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Wildfire Ash

Please follow the tips below to safely dispose of ash resulting from local wildfires. And remember, please do not attempt to clean up ash while it's still circulating in the air. Your safety is the top priority.

NEW: Download a copy of the County's Thomas Fire Preliminary Ash Management Plan.

To clean ash resulting from wildfires, please remember the three C's: Control, Contain and Capture:

Control: Try to control the amount of ash particles that get re-suspended into the air. Avoid using any equipment that blows ash into the air, such as shop vacuums or leaf blowers. Instead, use vacuums with HEPA filters.

Contain: Contain ash by gently sweeping indoor and outdoor hard surfaces followed by wet mopping with a damp cloth. Ash may be disposed of in plastic bags in regular trash receptacles. You may also allow water from cleaning to drain into landscaping, as ash will not hurt plants or grass.

Capture: Protect storm drains from ash and any cleaning chemicals used while cleaning by diverting away from storm drains or recapturing. Ash is highly acidic, which is harmful for people, the environment, and aquatic life.

Here are some more recommendations for safe clean-up (also available as a PDF in English and Spanish):

  • DO NOT USE LEAF BLOWERS under any circumstances as they blow the fine particles around and create more health concerns. Alternatives to leaf blowers include:
    • Sweep gently with a push broom and then hose lightly with water. Take care to conserve water. Ash can be put in plastic bags and then placed in trash receptacles.
    • Using a shop vacuum equipped with a high-efficiency particulate filter (HEPA) and a disposable filter bag.
  • Avoid skin contact with ash. Although ash from organic materials like trees and brush is not harmful to the skin, ash from burned homes and other items will likely contain metals, chemicals, and potentially asbestos, items that may be considered toxic if breathed in or touched with wet skin. If you are cleaning ash from a burned home or car, take special care to protect your health. If you do get the ash on your skin, wash it off immediately. Some wet ash from burned homes or cars can cause chemical burns.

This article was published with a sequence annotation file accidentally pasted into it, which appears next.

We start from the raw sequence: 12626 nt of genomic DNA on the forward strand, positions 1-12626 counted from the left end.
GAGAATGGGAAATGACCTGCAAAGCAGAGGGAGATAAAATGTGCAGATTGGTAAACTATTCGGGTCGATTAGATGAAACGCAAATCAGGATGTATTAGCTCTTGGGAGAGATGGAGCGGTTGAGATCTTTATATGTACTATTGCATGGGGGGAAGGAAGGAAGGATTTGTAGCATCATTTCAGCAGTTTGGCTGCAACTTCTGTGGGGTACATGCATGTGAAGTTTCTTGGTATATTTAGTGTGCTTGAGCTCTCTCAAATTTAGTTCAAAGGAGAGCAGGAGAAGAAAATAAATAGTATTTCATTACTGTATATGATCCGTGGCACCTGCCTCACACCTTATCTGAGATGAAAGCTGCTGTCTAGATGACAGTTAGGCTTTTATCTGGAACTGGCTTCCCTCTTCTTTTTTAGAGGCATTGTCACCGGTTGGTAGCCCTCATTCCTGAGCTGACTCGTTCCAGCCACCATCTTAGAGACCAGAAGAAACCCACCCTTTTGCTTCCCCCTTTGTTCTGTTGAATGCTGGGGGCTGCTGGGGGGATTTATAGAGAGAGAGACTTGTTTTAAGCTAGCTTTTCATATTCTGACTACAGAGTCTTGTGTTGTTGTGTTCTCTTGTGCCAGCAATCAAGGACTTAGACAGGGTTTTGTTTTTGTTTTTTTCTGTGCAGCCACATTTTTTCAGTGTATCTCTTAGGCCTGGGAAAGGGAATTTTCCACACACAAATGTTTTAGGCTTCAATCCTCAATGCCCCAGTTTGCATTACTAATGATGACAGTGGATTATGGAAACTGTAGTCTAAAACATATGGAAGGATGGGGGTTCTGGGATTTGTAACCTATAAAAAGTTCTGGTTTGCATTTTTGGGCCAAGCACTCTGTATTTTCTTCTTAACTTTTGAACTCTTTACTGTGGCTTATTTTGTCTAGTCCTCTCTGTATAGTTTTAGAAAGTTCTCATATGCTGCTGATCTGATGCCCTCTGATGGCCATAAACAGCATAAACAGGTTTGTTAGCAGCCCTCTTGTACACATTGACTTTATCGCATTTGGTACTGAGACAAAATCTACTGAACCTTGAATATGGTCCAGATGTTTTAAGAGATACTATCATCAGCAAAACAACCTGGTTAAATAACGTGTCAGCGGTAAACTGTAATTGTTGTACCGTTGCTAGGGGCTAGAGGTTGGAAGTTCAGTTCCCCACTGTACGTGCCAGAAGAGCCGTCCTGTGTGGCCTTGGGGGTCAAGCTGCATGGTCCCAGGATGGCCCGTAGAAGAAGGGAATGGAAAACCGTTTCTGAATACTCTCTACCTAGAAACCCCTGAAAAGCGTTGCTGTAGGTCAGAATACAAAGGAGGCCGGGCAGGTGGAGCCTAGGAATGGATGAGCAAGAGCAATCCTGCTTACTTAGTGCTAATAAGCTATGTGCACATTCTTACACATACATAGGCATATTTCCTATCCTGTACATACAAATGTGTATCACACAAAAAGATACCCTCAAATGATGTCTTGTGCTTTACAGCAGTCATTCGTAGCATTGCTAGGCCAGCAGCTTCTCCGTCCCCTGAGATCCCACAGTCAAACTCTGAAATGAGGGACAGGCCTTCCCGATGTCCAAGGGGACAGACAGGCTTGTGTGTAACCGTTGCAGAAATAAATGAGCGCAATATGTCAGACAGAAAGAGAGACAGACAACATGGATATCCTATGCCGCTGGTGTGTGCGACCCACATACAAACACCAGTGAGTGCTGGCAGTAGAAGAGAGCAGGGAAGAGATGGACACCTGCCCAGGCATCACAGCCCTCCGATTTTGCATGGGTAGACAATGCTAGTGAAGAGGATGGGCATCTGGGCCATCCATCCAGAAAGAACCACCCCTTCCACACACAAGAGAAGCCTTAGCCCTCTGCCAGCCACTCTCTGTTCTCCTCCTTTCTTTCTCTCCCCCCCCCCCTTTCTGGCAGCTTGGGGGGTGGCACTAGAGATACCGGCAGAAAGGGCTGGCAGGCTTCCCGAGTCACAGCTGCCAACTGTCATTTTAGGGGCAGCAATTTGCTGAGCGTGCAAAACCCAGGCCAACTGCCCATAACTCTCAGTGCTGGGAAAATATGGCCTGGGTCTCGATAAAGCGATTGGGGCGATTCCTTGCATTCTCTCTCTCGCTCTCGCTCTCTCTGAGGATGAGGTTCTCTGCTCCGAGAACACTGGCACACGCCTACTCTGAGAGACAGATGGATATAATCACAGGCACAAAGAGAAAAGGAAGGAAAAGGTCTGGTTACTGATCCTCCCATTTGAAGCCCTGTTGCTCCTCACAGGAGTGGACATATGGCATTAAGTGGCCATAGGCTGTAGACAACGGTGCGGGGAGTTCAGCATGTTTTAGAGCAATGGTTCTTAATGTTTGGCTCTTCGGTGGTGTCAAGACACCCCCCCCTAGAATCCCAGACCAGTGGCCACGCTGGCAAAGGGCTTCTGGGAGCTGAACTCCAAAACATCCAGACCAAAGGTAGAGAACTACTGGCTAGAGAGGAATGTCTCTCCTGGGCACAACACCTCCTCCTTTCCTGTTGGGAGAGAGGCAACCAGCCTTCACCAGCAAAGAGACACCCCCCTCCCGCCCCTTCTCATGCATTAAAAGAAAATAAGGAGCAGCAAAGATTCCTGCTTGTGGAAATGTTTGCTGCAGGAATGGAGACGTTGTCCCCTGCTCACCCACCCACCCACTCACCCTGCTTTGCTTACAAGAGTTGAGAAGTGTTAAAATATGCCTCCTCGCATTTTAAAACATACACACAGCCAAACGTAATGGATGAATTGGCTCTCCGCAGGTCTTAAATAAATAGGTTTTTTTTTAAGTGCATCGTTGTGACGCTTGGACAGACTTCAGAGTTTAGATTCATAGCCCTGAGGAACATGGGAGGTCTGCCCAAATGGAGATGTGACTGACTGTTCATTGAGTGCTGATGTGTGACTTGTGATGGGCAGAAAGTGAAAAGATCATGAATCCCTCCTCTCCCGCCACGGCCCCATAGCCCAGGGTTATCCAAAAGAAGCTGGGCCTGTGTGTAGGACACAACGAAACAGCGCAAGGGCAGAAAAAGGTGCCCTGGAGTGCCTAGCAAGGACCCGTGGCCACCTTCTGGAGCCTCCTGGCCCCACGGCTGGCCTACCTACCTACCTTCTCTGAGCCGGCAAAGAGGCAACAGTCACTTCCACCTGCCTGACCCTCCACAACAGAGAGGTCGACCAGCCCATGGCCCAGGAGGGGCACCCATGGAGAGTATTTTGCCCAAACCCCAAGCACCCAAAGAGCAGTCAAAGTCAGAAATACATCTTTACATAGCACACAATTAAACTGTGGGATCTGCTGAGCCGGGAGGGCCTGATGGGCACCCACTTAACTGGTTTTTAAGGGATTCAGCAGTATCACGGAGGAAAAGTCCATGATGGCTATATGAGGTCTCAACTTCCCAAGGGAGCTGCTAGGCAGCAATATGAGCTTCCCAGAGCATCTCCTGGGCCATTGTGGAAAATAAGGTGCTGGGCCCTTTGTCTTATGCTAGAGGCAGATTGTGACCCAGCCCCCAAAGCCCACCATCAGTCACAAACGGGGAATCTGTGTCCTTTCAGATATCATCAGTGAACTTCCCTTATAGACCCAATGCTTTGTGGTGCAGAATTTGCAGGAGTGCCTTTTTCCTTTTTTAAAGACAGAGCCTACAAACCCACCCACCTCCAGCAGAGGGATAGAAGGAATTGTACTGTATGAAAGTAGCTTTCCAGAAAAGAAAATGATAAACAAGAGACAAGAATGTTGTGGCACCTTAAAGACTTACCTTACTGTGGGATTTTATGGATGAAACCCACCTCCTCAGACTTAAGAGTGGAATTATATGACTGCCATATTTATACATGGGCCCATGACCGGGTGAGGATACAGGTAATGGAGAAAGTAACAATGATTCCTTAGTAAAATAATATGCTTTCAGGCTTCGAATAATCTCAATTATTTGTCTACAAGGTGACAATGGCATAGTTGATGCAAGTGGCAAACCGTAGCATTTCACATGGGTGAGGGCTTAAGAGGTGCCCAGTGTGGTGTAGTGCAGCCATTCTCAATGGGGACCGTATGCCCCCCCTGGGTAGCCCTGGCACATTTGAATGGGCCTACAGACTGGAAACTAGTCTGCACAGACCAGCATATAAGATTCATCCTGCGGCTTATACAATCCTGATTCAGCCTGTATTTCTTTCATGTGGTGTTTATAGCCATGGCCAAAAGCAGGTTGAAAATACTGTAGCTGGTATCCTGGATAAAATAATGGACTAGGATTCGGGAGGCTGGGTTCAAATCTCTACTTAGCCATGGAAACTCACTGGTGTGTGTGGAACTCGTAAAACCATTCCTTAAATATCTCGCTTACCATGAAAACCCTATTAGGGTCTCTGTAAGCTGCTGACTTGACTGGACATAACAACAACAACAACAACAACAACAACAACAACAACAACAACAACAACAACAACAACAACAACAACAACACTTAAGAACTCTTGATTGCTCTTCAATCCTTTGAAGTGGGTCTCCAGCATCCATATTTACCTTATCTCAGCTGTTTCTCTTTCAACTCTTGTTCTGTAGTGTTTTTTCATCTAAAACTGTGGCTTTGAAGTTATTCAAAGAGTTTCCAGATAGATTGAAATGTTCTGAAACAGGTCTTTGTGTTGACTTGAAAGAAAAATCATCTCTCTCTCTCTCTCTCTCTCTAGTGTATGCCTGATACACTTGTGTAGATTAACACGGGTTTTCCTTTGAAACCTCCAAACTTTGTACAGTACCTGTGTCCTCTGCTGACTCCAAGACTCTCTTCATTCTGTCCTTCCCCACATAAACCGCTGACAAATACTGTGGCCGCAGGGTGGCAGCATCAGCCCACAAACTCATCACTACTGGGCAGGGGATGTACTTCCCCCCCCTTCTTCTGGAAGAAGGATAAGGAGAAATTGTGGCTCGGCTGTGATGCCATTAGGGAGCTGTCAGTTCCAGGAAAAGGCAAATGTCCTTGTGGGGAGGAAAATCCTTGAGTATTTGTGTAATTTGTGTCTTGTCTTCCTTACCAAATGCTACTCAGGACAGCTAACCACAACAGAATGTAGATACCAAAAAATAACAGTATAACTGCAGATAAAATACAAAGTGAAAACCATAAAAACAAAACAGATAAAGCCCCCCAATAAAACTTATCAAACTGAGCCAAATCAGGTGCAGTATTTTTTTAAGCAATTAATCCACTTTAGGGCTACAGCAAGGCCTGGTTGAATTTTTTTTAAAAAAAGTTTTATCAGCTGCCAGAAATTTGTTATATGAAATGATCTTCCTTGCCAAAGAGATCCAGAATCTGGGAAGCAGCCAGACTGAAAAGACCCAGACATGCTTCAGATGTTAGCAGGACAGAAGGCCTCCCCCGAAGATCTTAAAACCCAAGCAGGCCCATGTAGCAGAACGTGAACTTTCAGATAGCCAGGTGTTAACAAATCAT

• Inhaled ash may be irritating to the nose, throat, and lungs. Use protective wear. Wear a tight fitting N95 respirator mask or P-100 mask, gloves, long-sleeved shirts, and long pants when cleaning up ash. No one with heart or lung conditions should handle ash clean-up.
  • Avoid getting ash into the air as much as possible. If sweeping up ash, sweep gently. Use water and a wet cloth or mop to clean items and surfaces.
  • Avoid doing activities that stir up ash. Do not allow children to play in ash or be in an area where ash-covered materials are being disturbed. Wash ash off toys before children play with them.
  • Clean ash off pets.
  • Do not consume any food, beverages, or medications that have been exposed to smoke, ash, heat, pressure, or chemicals.
  • Commercial cleaning may be needed for carpet, upholstery, and window treatments. Clean and sanitize utensils, glasses, dishware and food contact areas, such as countertops and cupboards. To decontaminate these items:
    1. Wash them in a strong detergent solution.
    2. Soak in a bleach solution of one teaspoon of bleach per quart of water. Soak for 15 minutes.
    3. Wash, rinse, and then air dry.

Additional Resources for Clean-Up:

  • Reducing Exposure to Ash When Returning Home After a Fire - English and Spanish  

General Assistance


If you have symptoms that may be related to exposure to smoke or soot, consult your doctor. Symptoms include repeated coughing, shortness of breath, or difficulty breathing, wheezing, chest tightness or pain, palpitations, headaches and nausea or unusual fatigue or lightheadedness.

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